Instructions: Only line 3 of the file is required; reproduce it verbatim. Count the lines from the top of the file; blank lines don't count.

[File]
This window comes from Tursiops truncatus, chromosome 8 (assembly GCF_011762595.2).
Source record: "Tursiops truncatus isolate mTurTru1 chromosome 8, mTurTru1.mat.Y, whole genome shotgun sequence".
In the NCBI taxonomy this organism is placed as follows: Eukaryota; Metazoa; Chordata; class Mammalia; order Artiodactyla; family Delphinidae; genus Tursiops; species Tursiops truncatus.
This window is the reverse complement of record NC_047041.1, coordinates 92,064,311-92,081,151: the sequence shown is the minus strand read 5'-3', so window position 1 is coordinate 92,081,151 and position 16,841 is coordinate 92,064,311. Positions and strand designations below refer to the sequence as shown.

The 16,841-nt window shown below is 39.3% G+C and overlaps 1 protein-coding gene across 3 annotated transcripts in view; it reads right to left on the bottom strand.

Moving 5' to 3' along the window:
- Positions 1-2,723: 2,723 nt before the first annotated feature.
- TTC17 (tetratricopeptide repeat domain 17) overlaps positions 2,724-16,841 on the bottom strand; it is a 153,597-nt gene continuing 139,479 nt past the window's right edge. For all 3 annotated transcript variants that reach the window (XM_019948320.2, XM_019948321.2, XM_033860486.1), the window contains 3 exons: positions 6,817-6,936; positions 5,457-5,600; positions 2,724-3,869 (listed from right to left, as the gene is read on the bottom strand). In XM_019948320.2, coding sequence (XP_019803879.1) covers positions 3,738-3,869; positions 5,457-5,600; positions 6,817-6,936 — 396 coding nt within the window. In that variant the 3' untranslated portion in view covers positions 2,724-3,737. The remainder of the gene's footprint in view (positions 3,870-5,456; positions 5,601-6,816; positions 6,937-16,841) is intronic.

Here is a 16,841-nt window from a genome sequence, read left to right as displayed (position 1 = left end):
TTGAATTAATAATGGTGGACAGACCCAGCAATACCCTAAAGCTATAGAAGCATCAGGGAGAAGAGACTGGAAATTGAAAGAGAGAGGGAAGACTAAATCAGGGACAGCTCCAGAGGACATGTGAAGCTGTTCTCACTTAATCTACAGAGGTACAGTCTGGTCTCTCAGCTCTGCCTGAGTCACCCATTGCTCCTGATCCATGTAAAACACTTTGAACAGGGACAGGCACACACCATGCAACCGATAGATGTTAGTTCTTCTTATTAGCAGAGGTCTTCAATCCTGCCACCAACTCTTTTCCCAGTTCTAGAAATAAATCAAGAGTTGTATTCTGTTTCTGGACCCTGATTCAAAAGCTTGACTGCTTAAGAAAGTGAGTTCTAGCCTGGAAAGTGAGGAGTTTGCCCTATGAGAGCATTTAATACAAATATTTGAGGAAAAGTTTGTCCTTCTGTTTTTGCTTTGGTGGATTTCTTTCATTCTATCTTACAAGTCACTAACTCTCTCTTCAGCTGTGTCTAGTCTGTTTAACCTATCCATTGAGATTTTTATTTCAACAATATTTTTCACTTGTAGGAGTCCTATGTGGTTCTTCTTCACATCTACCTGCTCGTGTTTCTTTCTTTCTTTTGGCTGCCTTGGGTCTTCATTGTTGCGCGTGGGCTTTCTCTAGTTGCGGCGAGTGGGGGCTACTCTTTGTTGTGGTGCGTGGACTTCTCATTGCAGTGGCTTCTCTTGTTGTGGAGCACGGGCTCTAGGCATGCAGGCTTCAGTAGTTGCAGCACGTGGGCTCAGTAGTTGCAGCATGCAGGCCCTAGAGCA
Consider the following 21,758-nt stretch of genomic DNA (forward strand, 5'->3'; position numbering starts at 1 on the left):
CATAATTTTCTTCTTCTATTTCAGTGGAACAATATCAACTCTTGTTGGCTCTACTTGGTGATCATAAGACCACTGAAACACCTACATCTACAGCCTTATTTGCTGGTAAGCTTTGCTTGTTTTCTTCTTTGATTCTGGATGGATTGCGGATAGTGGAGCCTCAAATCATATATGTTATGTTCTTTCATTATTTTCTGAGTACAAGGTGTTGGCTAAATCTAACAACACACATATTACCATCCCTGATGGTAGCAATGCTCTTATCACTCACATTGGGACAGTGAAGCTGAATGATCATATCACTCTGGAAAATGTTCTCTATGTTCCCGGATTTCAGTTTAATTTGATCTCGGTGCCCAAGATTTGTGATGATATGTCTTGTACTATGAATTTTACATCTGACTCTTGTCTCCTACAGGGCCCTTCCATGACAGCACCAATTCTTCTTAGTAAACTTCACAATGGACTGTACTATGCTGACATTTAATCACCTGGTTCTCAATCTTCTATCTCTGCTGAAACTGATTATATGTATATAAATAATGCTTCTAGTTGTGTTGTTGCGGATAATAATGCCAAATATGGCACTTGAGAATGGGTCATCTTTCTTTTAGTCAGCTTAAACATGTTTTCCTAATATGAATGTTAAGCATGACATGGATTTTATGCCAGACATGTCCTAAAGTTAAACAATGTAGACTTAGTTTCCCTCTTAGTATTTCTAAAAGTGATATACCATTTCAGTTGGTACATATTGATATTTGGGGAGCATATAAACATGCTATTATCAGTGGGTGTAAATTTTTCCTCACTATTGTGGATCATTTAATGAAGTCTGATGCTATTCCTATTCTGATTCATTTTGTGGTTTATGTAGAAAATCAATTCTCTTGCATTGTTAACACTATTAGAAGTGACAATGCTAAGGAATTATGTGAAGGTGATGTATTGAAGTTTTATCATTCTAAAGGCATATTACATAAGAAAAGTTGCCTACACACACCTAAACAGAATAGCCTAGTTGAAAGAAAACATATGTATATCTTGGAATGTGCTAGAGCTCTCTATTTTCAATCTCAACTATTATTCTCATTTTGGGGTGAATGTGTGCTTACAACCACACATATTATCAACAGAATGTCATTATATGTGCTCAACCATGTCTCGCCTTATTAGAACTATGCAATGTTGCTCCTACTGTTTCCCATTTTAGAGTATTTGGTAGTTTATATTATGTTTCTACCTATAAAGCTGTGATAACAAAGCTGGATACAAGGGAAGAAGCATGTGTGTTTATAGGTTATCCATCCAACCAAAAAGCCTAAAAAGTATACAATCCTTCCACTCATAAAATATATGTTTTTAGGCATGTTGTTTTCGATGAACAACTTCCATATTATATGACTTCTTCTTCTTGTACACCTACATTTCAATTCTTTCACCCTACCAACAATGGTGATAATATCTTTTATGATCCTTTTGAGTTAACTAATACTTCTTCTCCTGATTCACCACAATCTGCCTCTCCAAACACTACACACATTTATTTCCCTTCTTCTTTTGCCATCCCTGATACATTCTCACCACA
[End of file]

In the NCBI taxonomy this organism is placed as follows: Eukaryota; Metazoa; Chordata; class Mammalia; order Artiodactyla; family Delphinidae; genus Tursiops; species Tursiops truncatus.